•    explore and gain a good understanding of geographical thinking including its perspectives, concepts and ways of explaining
•    become thoughtful and active local, national and global citizens, and … understand how they can influence the futures of places
•    ask geographical questions, … collect and analyse information, … reach conclusions based on evidence and logical reasoning, and communicate their findings in effective ways
Australian Geography Curriculum Foundation to Year 12 2011: Aims



STUDENT LEARNING TASKS

Junior Secondary

Task 1
Download a map of the world from
http://maps.nationalgeographic.com/maps
Save the map to your files, or print it and paste it into your workbook.
Go back to the website and use the zoom toggle so you can find the following countries and highlight them on your downloaded map:

Malaysia         Pakistan
France            Ukraine
Ecuador          Australia
Japan             Canada

Draw a line from each of these countries to show their geographical proximity to New York City.

Task 2
Write a paragraph about the World Trade Centre, including answers to the following questions:

•    Who designed the building?
•    What were its dimensions?
•    When was it built?
•    What was it made of?
•    Where was it located?
•    What was its purpose?
•    What is there now?

Task 3
Choose five of the nine characters who feature in the 9/11 And the American Dream documentary. Write a paragraph about each of the characters that includes answers to the following questions:

•    What is his/her name?
•    Where is he/she originally from?
•    Why did he/she come to America?
•    What job did he/she do at the World Trade Centre?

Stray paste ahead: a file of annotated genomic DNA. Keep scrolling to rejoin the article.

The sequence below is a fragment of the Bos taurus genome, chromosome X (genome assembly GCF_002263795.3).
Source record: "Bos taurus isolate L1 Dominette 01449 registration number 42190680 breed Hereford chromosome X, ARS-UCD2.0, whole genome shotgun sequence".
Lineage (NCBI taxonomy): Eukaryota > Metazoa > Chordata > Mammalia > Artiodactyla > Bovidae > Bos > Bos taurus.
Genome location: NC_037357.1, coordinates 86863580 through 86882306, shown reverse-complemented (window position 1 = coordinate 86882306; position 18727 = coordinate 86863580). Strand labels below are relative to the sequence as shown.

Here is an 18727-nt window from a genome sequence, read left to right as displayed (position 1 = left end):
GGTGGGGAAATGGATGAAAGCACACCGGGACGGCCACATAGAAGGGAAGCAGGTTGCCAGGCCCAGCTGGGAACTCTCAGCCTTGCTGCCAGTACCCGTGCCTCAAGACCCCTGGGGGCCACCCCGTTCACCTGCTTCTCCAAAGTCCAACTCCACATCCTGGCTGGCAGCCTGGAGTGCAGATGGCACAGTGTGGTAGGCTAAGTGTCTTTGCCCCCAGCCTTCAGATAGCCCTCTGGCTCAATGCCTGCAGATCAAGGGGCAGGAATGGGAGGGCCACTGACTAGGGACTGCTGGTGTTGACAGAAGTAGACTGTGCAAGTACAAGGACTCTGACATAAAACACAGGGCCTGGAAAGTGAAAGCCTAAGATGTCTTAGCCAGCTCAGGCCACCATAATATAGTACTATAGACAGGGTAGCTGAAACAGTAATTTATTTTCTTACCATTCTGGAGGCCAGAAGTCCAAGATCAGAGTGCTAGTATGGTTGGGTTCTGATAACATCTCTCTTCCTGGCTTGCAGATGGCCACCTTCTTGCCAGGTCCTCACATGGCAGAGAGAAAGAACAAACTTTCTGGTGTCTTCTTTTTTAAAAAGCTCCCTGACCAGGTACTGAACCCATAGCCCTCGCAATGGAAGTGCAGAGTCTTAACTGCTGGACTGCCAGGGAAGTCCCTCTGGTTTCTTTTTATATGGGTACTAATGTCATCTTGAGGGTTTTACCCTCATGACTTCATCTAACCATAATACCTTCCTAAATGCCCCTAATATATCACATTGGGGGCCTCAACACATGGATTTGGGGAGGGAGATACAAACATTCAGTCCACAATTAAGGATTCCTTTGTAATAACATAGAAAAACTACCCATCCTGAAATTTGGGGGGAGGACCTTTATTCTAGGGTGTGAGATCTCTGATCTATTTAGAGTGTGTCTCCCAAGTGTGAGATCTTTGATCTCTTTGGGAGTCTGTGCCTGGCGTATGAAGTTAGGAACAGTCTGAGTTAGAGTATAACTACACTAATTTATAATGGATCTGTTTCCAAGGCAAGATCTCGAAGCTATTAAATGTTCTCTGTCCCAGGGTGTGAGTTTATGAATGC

•    Which tower did he/she work in?
•    Which floor did he/she work on?
•    What was he/she doing when the first plane hit?
•    What action did he/she take?
•    Did he/she survive?
•    If so, how has his/her life changed since then?
•    If not, how has his/her family coped with the tragedy?

Task 4
After watching 9/11 And The American Dream use the internet to research the terrorist attacks on the Twin Towers. Then write two paragraphs of about 100 words each to describe what happened on the day September 11, 2001.

Task 5
In 100 words, explain why you believe the terrorists chose the USA and the World Trade Centre as the target of their attack on 9/11. Add two extra sentences:

1.    State what you think the terrorists’ goal was, and
2.    Comment on whether the terrorists actually achieved their goal or not.



STUDENT LEARNING TASKS

Senior Secondary

Task 1
Draw a horizontal timeline for the day the of Twin Towers attack on 9/11. Start at 00:00 and finish at 24:00. Mark the timeline into hourly intervals. On your timeline, plot the movements of one of the characters featured in 9/11 And the American Dream.
(Note: do not include other attacks that occurred on the same day.)

Task 2
Through Internet research, find out who masterminded the terrorist attacks of 9/11. Then write 150 words to explain:

1.    Why the attacks occurred
2.    Why the World Trade Centre was chosen as a target
3.    Whether or not the perpetrators of the attack achieved their goal.

Task 3
The World Trade Centre towers were an iconic symbol of capitalism. In a matter of hours, they were transformed into what became known as Ground Zero. In 200 words describe the Ground Zero area and environment occupied by the World Trade Centre before and then after the attacks of 9/11. What emotional impact has this change had on New York City community.

Task 4
In 150 words write a brief account of the impact of this terrorist act on America nation from a physical, an economic and a psychological perspective.

Task 5
It is often said, that the world is no longer the same as it was before 9/11. Write a list of 10 ways in which the world has changed as a direct result of the 9/11 Twin Towers attacks. From an ethical standpoint, write 100 words to evaluate America’s reaction to the attacks.




 

Discuss this article

Newsletter

Never miss a Nat Geo moment

Your email address
Submit